Pipelines represent data workflows that you want to reproduce reliably — so the results are consistent. The typical pipelining process involves:
dvc importthe project's initial data requirements (see Data Versioning). This caches the data and generates
Define the pipeline stages in
dvc.yamlfiles (more on this later). Example structure:
stages: prepare: ... # stage 1 definition train: ... # stage 2 definition evaluate: ... # stage 3 definition
Capture other useful metadata such as runtime parameters, performance metrics, and plots to visualize. DVC supports multiple file formats for these.
We call this file-based definition codification (YAML format in our case). It has the added benefit of allowing you to develop pipelines on standard Git workflows (and GitOps).
Stages usually take some data and run some code, producing an output (e.g. an ML model). The pipeline is formed by making them interdependent, meaning that the output of a stage becomes the input of another, and so on. Technically, this is called a dependency graph (DAG).
Note that while each pipeline is a graph, this doesn't mean a single
file. DVC checks the entire project tree and validates all such
files to find stages, rebuilding all the pipelines that these may define.
See the full specification of stage entries.
Each stage wraps around an executable shell command and specifies any file-based dependencies as well as outputs. Let's look at a sample stage: it depends on a script file it runs as well as on a raw data input (ideally tracked by DVC already):
stages: prepare: cmd: source src/cleanup.sh deps: - src/cleanup.sh - data/raw outs: - data/clean.csv
We use GNU/Linux in these examples, but Windows or other shells can be used too.
dvc.yaml files manually (recommended), you can also create
dvc stage add — a limited command-line interface to setup
pipelines. Let's add another stage this way and look at the resulting
$ dvc stage add --name train \ --deps src/model.py \ --deps data/clean.csv \ --outs data/predict.dat \ python src/model.py data/clean.csv
stages: prepare: ... outs: - data/clean.csv train: cmd: python src/model.py data/model.csv deps: - src/model.py - data/clean.csv outs: - data/predict.dat
One advantage of using
dvc stage add is that it will verify the validity of
the arguments provided (otherwise stage definition won't be checked until
execution). A disadvantage is that some advanced features such as templating
are not available this way.
Notice that the new
train stage depends on the output from stage
data/clean.csv), forming the pipeline (DAG).
Stage execution sequences will be determined entirely by the DAG, not by the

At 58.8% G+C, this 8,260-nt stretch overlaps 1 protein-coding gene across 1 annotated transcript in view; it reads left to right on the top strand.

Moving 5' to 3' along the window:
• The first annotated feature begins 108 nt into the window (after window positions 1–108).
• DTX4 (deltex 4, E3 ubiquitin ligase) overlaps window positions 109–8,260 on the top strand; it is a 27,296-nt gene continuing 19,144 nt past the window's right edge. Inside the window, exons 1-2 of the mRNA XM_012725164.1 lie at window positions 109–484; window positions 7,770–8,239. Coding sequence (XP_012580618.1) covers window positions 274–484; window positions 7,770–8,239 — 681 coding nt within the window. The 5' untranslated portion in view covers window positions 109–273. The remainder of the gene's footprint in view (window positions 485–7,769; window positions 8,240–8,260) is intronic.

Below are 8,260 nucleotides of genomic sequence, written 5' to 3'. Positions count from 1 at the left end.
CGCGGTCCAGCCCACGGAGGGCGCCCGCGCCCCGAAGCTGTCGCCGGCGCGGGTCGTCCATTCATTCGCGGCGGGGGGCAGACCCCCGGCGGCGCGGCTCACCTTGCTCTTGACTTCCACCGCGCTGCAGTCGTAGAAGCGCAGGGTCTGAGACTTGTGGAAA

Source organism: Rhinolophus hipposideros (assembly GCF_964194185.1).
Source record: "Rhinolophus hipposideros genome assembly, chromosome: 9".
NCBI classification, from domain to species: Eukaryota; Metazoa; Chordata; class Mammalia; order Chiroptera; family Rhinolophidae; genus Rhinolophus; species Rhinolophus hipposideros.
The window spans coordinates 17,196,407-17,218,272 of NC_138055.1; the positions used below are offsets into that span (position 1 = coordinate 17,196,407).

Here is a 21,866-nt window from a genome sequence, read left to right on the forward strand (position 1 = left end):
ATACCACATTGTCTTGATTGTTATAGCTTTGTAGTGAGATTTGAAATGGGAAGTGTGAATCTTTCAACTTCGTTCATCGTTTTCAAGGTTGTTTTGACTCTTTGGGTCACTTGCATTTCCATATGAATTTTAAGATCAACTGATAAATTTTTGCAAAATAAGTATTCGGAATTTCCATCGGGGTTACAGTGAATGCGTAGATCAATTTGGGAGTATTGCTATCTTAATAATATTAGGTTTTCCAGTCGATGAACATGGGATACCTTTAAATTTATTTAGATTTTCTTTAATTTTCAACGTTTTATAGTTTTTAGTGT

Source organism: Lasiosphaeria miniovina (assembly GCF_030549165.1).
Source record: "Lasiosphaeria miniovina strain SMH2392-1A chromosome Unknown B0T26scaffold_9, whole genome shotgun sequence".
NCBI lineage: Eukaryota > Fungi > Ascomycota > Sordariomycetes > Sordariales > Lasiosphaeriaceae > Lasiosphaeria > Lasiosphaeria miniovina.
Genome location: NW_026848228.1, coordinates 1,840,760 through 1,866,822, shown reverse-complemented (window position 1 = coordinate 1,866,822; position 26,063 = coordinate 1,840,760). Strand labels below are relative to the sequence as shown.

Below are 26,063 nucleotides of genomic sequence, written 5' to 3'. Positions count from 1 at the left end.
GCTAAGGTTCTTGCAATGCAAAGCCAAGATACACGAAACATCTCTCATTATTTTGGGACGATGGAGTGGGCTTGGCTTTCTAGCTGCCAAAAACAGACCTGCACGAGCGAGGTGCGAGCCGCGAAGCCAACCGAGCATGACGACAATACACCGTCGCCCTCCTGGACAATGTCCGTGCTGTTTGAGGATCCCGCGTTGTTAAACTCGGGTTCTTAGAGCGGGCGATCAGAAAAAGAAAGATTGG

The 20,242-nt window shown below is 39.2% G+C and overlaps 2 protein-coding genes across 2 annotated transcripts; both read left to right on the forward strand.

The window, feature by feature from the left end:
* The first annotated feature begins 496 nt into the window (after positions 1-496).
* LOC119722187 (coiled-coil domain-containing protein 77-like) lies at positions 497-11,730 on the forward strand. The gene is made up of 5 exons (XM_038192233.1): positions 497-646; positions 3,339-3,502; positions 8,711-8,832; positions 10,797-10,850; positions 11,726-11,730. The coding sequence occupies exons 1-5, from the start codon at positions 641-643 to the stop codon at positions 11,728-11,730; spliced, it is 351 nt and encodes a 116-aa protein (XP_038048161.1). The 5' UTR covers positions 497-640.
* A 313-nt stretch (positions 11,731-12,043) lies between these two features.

order in which stages are found in
There's more than one type of stage dependency. A simple dependency is a file or
directory used as input by the stage command. When it's contents have changed,
DVC "invalidates" the stage — it knows that it needs to run again (see
dvc status). This in turn may cause a chain reaction in which subsequent
stages of the pipeline are also reproduced.
DVC calculates a hash of file/dir contents to compare vs. previous versions.
This is a distinctive mechanism over traditional build tools like
File system-level dependencies are defined in the
deps field of
stages; Alternatively, using the
-d) option of
dvc stage add (see
the previous section's example).
A more granular type of dependency is the parameter (
params field of
dvc.yaml), or hyperparameters in machine learning. These are any values used
inside your code to tune data processing, or that affect stage execution in any
other way. For example, training a Neural Network usually requires batch
size and epoch values.
Instead of hard-coding param values, your code can read them from a structured
file (e.g. YAML format). DVC can track any key/value pair in a supported
parameters file (
params.yaml by default). Params are granular dependencies
because DVC only invalidates stages when the corresponding part of the params
file has changed.
stages: train: cmd: ... deps: ... params: # from params.yaml - learning_rate - nn.epochs - nn.batch_size outs: ...
See more details about this syntax.
dvc params diff to compare parameters across project versions.
Stage outputs are files (or directories) written by pipelines, for
example machine learning models, intermediate artifacts, as well as data plots
and performance metrics. These files are cached by DVC
automatically, and tracked with the help of
dvc.lock files (or
Outputs can be dependencies of subsequent stages (as explained earlier). So when they change, DVC may need to reproduce downstream stages as well (handled automatically).
The types of outputs are:
Files and directories: Typically data to feed to intermediate stages, as well as the final results of a pipeline (e.g. a dataset or an ML model).
Metrics: DVC supports small text files that usually contain model performance metrics from the evaluation, validation, or testing phases of the ML lifecycle. DVC allows to compare produced metrics with one another using
dvc metrics diffand presents the results as a table with
dvc metrics showor
dvc exp show.
Plots: Different kinds of data that can be visually graphed. For example contrast ML performance statistics or continuous metrics from multiple experiments.
dvc plots showcan generate charts for certain data files or render custom image files for you, or you can compare different ones with
dvc plots diff.
Outputs are produced by stage commands. DVC does not make any
assumption regarding this process; they should just match the path specified in